Tuesday, 9 January 2018: 3:15 PM
Room 12B (ACC) (Austin, Texas)
The demand for forecasts of water level and coastal inundation information due to surge, tides and waves continues to increase as population and property becomes located closer to the water. In addition, as sea levels rise coastal population and property is more vulnerable. After recent storms that affected the East Coast of the United States, including Superstorm Sandy, a deficiency in National Weather Service coastal inundation prediction and warning messaging was identified. The specific deficiency was the lack of detail in the forecasts of water level and coastal inundation along the coast. Previously, only limited text based and zone based graphical products were available.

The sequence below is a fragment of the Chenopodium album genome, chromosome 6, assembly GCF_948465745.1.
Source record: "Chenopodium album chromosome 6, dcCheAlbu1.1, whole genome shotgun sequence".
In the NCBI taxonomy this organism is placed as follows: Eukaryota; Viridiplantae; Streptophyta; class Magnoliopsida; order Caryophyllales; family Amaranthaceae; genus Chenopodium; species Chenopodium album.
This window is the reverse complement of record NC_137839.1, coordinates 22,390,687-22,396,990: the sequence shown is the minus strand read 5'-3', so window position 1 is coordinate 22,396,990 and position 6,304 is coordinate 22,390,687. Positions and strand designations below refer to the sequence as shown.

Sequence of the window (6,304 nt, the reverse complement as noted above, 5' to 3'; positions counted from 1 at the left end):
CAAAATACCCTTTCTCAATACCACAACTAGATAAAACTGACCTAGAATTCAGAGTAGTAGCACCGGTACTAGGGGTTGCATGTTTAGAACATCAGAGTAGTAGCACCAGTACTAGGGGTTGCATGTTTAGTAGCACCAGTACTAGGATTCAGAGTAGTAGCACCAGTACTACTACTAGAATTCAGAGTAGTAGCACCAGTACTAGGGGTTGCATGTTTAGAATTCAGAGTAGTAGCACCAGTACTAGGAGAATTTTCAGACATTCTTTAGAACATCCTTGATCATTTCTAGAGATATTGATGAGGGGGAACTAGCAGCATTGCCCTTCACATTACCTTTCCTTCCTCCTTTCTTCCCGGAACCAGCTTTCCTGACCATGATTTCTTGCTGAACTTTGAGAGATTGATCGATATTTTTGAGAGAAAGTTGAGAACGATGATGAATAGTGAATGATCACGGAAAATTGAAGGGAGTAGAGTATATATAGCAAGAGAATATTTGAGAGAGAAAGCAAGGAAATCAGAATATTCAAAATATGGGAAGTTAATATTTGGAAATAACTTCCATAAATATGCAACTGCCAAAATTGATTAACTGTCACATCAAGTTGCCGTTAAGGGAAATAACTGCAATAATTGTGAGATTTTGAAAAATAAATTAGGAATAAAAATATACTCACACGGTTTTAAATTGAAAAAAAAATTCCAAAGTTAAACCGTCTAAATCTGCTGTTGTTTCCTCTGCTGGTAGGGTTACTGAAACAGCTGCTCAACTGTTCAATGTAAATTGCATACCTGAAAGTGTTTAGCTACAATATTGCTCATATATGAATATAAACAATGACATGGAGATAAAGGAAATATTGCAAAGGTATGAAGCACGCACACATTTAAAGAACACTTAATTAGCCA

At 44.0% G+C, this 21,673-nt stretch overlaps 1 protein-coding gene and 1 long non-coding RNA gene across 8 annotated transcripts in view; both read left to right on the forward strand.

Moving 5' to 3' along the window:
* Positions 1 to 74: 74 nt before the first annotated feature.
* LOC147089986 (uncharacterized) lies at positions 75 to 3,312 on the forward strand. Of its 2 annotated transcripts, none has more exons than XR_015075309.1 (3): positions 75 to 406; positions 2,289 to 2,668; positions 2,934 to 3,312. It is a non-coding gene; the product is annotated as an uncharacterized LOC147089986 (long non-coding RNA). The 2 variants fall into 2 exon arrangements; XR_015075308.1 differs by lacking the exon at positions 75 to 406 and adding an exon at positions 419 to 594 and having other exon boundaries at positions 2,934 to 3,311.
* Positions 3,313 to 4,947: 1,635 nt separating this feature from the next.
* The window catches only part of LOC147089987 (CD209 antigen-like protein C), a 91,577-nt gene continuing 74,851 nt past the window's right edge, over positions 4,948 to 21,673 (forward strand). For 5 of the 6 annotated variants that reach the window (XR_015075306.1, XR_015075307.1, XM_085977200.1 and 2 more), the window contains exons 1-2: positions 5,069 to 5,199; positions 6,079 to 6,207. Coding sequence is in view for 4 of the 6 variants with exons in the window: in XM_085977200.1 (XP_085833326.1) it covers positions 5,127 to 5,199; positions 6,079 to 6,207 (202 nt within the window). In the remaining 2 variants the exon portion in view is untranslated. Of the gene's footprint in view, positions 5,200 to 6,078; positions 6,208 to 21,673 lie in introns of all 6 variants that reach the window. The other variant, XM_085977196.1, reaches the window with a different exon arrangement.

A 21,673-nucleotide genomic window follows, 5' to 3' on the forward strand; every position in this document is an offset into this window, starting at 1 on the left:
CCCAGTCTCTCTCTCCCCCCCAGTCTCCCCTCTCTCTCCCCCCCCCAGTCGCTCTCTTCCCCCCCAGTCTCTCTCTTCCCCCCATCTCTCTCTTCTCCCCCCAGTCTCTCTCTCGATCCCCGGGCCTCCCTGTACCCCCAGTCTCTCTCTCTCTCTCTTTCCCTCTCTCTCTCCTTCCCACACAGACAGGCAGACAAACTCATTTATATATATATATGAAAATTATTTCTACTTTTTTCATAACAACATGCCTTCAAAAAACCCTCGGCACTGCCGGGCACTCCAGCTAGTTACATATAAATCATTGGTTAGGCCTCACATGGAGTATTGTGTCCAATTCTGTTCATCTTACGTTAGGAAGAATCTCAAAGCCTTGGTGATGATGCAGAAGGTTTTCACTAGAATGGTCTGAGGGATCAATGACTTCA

As a result, the National Weather Service Eastern Region has embarked on a project to have all offices produce and disseminate, via multiple outlets, total water level forecasts for many different locations. These forecasts will be tied into impacts for coastal areas including connections with possible inundation. It is the goal of this project to be able to communicate this needed information at all times, not only when tropical cyclones are present. This information will work to supplement the information provided by the National Hurricane Center during times of tropical cyclone threats to the coastline of the Eastern United States. This presentation will detail the enhancements that have been made, an overview of how the forecasts are created and examples from the late fall and early winter of 2017.
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